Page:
The founders of the Secret Summer Festival hope they’re inspiring a new era of locally sourced cocktails.
The "farm to bar" movement promoted by Andrew Maturana, Tyler Hollinger and Allison Du Val, who are promoting the fifth edition of the Secret Summer Festival at the Foundry in Long Island City this Sunday, is all about using fresh, peak season ingredients in cocktails. The Secret Summer Festival aims to connect New York City farms, big name brands and local consumers.
Both Maturana and Hollinger, who run events companies, felt that there was an opportunity to promote a lifestyle event that encourages sustainability.
“What we saw was the lack of this type of event where there’s a festival meets a showcase for brands,” Hollinger says. “And, more importantly, a whole lifestyle event that supports organic, sustainability, locality, which is farm to bar.”
On Sunday, the Secret Summer Festival will bring glamour to sustainable living with decadent drinks like the Lemon Balm Margarita with Aldez Blanco Organic Tequila, featuring Lani’s Farm lemongrass and Hudson Valley Harvest lemon balm.
“I think sourcing local, amazing products and produce is kind of intimidating for people because it’s not as accessible as what you would find at any grocery store,” Maturana says. “So making those connections within the context of Secret Summer is something people find special.”
Each of the rooms of The Foundry will be themed with different drinkable delights like the London Essence Ivory Terrace, the Aldez tequila hacienda, or the Aperol Spritz greenhouse. Every brand created their own drinks incorporating the local ingredients and Maturana, who is also a mixologist, says cold infusions, where delicate herbs are left to soak in liquors for around two weeks, will be a common sight at the event.
“It’s about raw, peak season ingredients, vibrant fresh flavors, very fragrant herbs.” Maturana says.
Among the local ingredients featured at the festival will be mint leaf from Windfall Farm, honey syrup from Brooklyn Grange, rosemary from Hudson Valley Harvest, and strawberries from Lucky Dog Farm. Nicole Baum from Gotham Greens, which will be providing Genovese basil, underscored the benefit of buying herbs like basil locally.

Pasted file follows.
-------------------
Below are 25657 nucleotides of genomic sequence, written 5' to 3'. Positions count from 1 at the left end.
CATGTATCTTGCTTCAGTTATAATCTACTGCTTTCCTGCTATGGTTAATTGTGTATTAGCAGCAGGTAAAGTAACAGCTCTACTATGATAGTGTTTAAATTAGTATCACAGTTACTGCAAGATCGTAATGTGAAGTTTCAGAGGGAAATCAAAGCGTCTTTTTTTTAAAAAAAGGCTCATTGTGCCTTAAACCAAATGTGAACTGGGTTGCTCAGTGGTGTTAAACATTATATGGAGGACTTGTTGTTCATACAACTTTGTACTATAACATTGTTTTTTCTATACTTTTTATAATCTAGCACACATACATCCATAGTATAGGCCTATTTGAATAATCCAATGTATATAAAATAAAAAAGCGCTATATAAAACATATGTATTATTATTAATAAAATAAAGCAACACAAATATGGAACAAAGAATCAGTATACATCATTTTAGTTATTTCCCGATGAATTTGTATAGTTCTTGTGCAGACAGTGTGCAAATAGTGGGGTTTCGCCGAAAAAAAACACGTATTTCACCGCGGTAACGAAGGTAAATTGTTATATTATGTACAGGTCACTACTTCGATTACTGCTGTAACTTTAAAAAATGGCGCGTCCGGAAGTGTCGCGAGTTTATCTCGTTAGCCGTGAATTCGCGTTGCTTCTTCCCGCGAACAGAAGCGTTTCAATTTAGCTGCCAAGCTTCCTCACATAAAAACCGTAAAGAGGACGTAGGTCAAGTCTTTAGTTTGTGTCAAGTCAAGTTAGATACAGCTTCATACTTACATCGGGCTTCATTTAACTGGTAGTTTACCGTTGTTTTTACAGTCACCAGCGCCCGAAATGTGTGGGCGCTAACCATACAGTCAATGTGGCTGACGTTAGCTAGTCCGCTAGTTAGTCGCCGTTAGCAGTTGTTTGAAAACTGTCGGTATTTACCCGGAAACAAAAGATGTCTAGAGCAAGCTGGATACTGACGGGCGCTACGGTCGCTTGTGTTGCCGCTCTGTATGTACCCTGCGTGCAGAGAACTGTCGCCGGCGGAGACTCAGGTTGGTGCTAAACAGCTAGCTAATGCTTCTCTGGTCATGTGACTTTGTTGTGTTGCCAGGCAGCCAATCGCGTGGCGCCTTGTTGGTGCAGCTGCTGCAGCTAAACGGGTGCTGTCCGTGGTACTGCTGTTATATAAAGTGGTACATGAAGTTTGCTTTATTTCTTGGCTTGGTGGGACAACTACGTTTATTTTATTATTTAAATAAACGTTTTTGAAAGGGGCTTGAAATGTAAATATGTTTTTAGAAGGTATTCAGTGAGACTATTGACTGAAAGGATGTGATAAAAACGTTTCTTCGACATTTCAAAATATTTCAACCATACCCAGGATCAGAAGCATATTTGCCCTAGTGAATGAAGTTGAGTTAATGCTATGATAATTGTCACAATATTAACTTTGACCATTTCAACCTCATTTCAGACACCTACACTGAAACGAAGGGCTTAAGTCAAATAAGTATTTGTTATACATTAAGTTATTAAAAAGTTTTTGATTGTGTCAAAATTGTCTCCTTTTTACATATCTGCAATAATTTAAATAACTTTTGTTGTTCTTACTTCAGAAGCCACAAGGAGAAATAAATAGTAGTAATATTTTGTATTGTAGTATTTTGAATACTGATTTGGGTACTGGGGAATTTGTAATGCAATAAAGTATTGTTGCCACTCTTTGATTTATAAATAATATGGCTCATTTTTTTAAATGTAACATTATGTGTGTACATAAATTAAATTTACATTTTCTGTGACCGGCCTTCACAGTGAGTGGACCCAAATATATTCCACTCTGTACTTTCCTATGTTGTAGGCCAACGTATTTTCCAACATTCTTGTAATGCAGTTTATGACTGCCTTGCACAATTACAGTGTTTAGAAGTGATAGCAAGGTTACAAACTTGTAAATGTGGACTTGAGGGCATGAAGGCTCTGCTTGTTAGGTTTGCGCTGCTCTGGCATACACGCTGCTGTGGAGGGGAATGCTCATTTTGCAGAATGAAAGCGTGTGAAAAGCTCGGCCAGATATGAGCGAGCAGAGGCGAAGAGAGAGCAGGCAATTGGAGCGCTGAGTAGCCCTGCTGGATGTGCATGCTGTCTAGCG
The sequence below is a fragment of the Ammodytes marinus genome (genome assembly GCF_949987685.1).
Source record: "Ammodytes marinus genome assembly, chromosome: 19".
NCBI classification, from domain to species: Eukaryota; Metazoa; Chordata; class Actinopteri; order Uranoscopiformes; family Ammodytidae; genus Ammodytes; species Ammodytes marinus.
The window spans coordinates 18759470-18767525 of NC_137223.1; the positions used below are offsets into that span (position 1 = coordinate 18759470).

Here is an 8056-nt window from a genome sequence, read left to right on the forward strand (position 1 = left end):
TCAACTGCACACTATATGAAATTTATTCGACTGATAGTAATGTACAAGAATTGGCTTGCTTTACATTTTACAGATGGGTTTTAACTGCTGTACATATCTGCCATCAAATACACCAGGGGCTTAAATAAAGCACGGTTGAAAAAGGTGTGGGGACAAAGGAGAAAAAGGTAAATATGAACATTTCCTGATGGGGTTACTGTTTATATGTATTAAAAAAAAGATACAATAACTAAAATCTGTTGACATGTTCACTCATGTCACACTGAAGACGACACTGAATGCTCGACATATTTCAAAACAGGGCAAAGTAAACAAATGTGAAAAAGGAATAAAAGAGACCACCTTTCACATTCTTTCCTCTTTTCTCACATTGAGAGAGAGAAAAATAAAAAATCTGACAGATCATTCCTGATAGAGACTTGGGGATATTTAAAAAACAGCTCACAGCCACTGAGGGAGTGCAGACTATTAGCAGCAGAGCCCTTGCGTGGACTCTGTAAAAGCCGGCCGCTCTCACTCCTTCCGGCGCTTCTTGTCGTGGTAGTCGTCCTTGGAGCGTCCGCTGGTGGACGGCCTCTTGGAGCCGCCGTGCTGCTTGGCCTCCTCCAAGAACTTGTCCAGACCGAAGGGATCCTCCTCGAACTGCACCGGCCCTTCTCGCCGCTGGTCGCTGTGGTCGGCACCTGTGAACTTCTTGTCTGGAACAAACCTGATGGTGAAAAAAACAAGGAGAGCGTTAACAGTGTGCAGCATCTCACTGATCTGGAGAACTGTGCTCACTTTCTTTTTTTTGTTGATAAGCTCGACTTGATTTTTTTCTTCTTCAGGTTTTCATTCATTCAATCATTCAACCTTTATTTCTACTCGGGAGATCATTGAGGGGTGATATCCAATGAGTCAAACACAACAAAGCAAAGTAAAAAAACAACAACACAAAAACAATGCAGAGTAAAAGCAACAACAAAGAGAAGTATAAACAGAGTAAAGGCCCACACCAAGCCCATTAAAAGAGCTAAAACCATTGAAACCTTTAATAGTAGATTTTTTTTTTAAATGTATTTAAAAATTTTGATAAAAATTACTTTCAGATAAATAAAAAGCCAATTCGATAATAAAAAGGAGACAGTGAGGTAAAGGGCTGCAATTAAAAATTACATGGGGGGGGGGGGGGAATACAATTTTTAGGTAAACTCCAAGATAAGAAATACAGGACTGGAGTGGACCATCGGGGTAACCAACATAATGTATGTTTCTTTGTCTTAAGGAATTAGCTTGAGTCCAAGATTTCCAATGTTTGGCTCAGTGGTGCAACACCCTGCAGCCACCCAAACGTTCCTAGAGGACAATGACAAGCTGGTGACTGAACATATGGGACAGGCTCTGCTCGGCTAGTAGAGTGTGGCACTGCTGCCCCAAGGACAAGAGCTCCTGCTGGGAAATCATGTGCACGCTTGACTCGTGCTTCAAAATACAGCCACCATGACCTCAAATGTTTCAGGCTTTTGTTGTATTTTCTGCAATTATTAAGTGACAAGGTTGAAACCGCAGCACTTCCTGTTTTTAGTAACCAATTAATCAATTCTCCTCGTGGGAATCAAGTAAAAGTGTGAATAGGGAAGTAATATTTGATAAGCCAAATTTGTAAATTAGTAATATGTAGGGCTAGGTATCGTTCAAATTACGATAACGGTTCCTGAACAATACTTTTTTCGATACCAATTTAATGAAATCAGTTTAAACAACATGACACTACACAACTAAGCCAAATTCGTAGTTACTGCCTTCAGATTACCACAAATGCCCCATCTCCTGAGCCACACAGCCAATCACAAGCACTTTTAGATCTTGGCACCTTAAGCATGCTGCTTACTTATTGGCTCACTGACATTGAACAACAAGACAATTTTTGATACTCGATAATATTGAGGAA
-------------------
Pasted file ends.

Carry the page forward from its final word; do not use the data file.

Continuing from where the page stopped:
“Basil is one of those things that you’re not really supposed to put in the fridge and it has a relatively short shelf life compared to things like cilantro,” Baum says. “So the fact that the majority of basil is coming from Mexico or Israel means that there’s so much food waste associated with it and it’s not as fresh or delicious by the time it arrives in New York City.”
The founders of Secret Summer say that the farm to bar movement has cultivated a loyal following. Returning guests make up a large portion of the festival attendees.
“Farm to bar is a fresh take on supporting locality to an even deeper level,” Maturana says. “I think that’s why it resonates so well, it represents more than just cocktails, it’s the representation of a quality-driven lifestyle.”
And the farm to bar movement won’t stop here. In November, the Secret Summer founders will open a new cocktail cafe called FESTIVÁL at 61st Street and Second Avenue. During the day, the cafe will serve up coffees and act as a venue for lectures from local farmers to showcase their products, which will be used in feature cocktails when the cafe switches over to a bar for the evening.
IF YOU GO: The Secret Summer Festival will be from 3 to 9 p.m. Sunday at the Foundry in Long Island City. General admission tickets are $125 and include unlimited cocktails. Click here to purchase tickets.